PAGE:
Mauritius is ranked number one on the African continent by the World Bank when it comes to the foreign investment climate. It is also among the first on the world list of countries enjoying economic freedom. The country is strategically located between Asia and Africa, making it an important platform for investments, in particular following the adoption of a range of non-double taxation and bilateral investment treaties with key countries such as India or South Africa. In addition to being a fully bilingual country in English and French, Mauritius has an interesting legal tradition combining the Common Law and Civil Law systems.

Mauritius is aiming to become a seat of international arbitration and has launched various initiatives over the last decade. Briefly listed below some of the benefits that demonstrate the attractiveness of the country as a seat of arbitration.

In 2004, the country ratified the New York Convention on the Recognition and Enforcement of Foreign Arbitral Awards. Thereafter, in 2008, Mauritius adopted a law on arbitration based on the UNCITRAL Model Law, thereby setting up a separate and favourable legal regime for international arbitration, in its various forms (commercial and investment arbitration). The Mauritian courts have been very supportive of international arbitration in general. For instance, in the case Pieter Both Property Development Ltd v Chemin Grenier Industries Ltd(2013 SCJ 279), the Supreme Court upheld the separability of the arbitration clause from the main contract and its validity even when the contract was invalid. Recently, in Cruz City 1 v Unitech Ltd Mauritius Holdings and others (2014 SCJ 100), the Supreme Court acknowledged the enforceability of an arbitral award rendered by the London Court of International Arbitration (LCIA) and rejected arguments based on the violation of the constitution and of public policy.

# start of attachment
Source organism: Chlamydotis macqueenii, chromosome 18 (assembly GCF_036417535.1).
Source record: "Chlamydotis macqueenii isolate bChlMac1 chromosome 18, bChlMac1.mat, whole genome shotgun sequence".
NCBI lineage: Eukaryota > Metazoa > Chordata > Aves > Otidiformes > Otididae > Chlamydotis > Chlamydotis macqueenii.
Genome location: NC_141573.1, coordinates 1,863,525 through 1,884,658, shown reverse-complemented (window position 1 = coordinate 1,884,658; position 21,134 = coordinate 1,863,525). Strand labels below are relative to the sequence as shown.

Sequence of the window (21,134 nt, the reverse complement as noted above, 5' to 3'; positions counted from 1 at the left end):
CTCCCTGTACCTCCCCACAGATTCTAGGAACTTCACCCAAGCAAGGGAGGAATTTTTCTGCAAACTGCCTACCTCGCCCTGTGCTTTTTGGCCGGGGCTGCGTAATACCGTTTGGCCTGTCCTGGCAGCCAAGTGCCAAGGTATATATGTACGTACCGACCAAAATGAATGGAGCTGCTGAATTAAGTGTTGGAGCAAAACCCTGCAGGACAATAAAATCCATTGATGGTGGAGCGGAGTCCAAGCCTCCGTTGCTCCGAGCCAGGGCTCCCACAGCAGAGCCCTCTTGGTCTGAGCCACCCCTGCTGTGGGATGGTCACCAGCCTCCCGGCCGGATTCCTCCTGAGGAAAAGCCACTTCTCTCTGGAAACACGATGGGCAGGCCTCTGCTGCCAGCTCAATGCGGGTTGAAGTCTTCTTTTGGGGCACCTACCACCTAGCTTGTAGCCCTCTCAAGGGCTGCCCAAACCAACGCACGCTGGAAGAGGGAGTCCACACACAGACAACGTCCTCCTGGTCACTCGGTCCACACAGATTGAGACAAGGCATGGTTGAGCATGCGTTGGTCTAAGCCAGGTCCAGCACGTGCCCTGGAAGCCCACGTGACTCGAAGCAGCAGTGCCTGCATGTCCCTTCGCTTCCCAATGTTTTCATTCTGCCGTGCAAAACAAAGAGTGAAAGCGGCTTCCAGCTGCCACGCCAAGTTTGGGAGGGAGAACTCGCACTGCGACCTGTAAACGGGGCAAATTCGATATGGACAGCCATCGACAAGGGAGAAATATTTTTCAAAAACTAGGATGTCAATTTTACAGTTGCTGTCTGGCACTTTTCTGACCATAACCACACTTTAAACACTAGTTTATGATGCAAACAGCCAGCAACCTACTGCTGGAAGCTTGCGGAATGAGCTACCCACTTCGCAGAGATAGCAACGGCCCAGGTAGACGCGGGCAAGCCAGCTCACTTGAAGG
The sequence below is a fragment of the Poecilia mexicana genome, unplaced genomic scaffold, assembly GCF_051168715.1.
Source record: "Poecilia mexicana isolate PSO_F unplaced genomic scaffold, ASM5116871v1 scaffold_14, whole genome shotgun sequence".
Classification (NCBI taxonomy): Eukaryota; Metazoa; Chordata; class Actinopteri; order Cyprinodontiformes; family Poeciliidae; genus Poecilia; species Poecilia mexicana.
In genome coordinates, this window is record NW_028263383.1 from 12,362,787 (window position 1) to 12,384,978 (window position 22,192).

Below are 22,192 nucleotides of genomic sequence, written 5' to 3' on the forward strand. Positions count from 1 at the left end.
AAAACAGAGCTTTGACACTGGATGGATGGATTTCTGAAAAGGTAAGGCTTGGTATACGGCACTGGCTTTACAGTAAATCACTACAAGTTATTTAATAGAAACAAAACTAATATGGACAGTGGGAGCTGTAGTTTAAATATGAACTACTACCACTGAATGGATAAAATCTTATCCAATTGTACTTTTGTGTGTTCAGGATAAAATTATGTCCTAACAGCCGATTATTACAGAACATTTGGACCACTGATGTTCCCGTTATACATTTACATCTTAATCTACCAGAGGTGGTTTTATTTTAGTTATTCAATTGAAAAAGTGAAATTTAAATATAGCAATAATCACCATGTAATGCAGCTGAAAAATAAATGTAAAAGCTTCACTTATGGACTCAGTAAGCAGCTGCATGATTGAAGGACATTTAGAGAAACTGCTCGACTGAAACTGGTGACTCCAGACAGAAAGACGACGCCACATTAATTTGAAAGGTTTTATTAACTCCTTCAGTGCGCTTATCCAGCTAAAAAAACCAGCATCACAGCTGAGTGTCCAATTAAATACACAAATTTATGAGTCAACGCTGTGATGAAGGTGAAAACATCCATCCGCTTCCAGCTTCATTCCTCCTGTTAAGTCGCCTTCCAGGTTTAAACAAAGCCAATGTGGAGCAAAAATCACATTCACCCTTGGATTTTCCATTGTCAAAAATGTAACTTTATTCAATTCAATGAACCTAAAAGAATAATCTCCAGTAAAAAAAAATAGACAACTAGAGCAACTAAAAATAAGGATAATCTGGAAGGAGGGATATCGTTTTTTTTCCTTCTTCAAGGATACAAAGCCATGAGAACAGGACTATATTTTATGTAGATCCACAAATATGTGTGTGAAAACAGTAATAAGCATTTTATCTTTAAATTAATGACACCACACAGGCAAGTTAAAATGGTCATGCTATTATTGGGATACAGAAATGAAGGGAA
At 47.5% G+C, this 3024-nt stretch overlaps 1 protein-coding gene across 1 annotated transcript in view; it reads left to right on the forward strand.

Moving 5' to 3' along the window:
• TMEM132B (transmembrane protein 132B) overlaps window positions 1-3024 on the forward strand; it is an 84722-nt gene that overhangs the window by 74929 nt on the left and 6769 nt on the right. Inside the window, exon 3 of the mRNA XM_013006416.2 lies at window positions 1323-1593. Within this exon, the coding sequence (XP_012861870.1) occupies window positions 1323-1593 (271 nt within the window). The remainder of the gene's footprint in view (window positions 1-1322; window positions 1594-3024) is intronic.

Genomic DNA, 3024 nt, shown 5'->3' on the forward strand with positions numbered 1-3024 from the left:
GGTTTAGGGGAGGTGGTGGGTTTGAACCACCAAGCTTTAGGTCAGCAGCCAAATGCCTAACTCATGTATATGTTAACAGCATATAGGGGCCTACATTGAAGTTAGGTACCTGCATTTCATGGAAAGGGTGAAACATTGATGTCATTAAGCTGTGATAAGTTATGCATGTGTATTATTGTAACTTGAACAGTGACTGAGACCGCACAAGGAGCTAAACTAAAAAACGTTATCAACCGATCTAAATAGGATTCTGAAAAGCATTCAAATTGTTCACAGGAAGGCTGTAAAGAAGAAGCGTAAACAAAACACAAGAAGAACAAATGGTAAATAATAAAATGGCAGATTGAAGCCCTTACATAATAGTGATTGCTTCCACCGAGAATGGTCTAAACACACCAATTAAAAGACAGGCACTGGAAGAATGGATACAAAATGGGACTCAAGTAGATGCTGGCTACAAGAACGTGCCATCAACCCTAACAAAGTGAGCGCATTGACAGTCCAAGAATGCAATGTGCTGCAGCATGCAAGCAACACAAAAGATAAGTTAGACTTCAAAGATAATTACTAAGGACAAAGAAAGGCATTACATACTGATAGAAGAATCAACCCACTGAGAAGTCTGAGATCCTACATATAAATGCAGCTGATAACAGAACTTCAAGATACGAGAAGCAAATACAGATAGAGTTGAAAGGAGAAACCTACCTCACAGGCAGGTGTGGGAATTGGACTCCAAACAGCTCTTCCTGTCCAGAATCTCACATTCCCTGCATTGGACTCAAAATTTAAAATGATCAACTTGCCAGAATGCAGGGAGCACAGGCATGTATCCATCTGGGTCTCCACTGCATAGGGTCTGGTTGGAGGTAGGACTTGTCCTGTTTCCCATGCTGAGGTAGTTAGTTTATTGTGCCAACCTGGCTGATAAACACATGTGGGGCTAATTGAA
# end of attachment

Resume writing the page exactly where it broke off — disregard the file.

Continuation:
A year later, Mauritius concluded an agreement with the Permanent Court of Arbitration for the establishment of a permanent office in the country. Moreover, since 2010, the country hosts every year a series of lectures on current issues pertaining to arbitration often organized under the aegis of major arbitral institutions. In 2011, the Mauritian Arbitration Centre International (MIAC) was established following the agreement concluded between Mauritius and the LCIA. Finally, the country will also host the International Council for Commercial Arbitration Congress (ICCA) in 2016, which will be held for the first time on the African continent.

The international arbitration community strongly welcomed the strong commitment made by Mauritius to become one of the world seats - and the African seat - of international arbitration.